It allows building a raster mosaic of the terrain between the two cities, and then visually determining the potential paths between A and B. Naturally, this selection is based in trying to find as much as possible straight paths and considering features that are in each one. Thus, the problem boils down to finding the best and cheapest progression of void spaces, with a minimum use of some impedances. The process starts with topographic maps of the whole area, converted to vector themes and then to raster maps using appropriate GIS software. From superimposing the 15 levels, total information on the area was obtained. In this road project, it wasn’t known how many paths or alternatives routes could be identified between A and B; this information came from the analysis of the GIS integrated map. From its examination is was possible to select 4 possible paths, looking at the areas than are free of encumbrances or impedances, or ‘void’ spaces, and/or that surpass areas or features that are not very sensitive, and admit a certain disturbance. This is clearly shown in GIS because each theme has a different color. Since the area is very close to the Equator and the relatively small distances involved, the buffers are designed using planar instead of geodesic distances, to consider the Earth curvature. This is the normal procedure in transportation engineering. From here, it was possible to have a count or a percent of the magnitude of each impedance, as well as an idea of their relative length, costs, maintenance costs, speed, etc. This is the kind of data needed to build the initial decision matrix, as shown in Figure 1.


Positive values represent the number of impedances, and zero values indicate their absence. For instance, 8 villages were counted in path 2, 3 villages in path 3 and 7 villages in path 4, while none in path 1. A visual inspection suggested that two potential best alternatives could be paths 1 and 4, considering the amount of void spaces. However, this is only a subjective appreciation, because their areas are not the same, and it is incomplete, due to the fact that there are other aspects that were not considered in GIS, such as engineering estimates for the potential paths. In addition, not all the themes or layers have the same relative significance, and then their relative importance needs to be assessed. This is normally done using pair-wise comparisons between layers however, this procedure and evaluation is subjective, and consequently, it has a relative worth. Therefore, there is need for a procedure based on real data and independent of subjective estimates, and that also considers technical or engineering aspects, such as maximum speed, distances, topographic characteristics, costs, noise, etc. This is the field of MCDM, a mathematical discipline with different procedures that process information and gives results, which constitute a solid ground, based on which the decision-makers can reach rational and documented conclusions. The word ‘documented’ is principal in this process, not only for checking the validity of the result, but to give stakeholders solid arguments that support a decision. It is not the objective of this paper to develop the theory and use of the GIS. A very simple and understandable explanation of the GIS system applied to road path selection can be found it Alhamadani [4]. Also, Warner et al [5] present a very illustrative case on selection of two sections of overhead lines. Ahmed [6], produced a paper on an actual work which explain, almost as a manual, the successive steps for performing the GIS.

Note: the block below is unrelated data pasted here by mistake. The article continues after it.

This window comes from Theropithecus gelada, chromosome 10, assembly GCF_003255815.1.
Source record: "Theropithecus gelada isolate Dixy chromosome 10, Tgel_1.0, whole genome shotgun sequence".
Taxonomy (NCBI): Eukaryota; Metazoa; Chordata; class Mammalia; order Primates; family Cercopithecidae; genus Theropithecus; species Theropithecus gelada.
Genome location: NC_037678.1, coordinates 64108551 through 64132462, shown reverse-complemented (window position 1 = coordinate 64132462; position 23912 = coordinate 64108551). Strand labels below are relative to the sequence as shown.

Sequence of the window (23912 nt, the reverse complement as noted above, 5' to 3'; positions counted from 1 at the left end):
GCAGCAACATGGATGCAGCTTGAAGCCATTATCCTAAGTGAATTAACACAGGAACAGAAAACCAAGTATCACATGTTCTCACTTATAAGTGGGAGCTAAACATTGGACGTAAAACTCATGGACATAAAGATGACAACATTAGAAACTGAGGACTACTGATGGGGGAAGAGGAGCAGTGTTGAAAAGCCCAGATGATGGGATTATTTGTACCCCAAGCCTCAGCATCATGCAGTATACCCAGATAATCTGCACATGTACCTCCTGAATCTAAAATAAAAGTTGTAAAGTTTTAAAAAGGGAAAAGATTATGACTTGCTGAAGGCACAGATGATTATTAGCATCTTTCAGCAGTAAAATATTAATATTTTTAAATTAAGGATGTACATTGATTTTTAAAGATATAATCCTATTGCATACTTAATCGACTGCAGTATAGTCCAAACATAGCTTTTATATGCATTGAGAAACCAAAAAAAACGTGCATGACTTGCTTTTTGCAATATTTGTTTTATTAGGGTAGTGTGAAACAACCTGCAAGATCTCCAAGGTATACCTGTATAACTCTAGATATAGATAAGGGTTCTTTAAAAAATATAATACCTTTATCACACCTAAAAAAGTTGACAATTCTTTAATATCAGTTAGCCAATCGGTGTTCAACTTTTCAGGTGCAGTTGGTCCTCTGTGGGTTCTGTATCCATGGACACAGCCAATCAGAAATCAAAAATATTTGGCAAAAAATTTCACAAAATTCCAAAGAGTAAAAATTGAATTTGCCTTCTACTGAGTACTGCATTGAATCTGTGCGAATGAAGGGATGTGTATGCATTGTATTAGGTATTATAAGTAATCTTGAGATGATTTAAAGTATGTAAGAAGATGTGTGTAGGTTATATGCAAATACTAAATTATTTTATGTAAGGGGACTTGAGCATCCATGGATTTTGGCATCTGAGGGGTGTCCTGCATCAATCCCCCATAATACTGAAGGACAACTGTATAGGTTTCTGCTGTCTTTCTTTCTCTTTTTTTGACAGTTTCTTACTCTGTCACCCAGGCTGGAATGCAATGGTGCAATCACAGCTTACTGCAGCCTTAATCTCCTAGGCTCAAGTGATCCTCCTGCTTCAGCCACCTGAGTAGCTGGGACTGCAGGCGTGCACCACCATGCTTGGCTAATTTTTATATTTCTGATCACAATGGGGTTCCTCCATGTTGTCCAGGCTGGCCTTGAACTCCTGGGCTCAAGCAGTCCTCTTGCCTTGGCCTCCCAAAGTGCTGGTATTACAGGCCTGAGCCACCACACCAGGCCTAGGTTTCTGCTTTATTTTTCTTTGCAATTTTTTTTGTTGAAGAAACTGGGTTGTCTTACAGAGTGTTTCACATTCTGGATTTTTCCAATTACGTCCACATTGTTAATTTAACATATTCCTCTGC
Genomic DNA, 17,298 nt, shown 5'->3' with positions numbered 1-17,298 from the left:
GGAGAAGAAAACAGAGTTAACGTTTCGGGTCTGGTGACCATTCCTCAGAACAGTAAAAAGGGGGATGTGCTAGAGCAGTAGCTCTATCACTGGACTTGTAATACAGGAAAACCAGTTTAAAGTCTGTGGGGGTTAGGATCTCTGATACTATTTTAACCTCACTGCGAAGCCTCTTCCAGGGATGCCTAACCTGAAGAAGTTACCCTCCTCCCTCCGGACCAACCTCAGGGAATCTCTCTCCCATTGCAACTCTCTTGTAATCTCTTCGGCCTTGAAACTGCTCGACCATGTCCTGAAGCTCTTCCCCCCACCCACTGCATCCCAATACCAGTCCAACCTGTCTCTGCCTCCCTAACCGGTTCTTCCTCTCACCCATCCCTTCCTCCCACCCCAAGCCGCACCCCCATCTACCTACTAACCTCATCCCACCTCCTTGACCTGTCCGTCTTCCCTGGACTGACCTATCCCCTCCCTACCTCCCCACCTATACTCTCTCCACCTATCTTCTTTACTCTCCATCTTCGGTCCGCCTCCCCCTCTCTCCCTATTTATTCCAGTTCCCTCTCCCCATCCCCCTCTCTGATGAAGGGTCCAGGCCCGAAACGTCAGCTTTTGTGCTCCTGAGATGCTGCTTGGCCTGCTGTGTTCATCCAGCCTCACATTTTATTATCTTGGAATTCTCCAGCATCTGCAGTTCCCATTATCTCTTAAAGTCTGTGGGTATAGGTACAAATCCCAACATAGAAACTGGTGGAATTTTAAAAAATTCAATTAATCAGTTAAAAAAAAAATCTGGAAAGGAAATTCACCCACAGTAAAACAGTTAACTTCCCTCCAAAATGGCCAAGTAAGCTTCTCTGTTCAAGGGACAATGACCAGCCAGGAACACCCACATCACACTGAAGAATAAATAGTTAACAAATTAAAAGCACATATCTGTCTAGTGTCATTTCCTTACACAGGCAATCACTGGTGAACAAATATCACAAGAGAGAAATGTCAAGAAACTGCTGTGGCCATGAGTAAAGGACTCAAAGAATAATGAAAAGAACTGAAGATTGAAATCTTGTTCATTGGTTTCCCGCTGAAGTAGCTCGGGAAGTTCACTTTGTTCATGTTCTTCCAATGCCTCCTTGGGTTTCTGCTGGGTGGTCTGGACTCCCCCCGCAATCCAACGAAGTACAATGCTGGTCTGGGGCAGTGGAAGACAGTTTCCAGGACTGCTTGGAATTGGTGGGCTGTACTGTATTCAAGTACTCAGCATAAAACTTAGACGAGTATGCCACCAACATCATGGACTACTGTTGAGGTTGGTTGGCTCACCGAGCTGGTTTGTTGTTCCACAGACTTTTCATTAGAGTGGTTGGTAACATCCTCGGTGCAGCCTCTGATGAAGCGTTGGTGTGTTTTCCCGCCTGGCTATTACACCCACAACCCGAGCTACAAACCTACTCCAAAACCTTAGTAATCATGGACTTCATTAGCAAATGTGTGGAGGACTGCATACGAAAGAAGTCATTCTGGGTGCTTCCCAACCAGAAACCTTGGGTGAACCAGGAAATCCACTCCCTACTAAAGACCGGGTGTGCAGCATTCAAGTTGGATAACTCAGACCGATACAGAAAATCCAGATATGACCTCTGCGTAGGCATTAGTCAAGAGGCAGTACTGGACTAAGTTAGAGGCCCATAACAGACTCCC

Using MCDM to Select the Best Route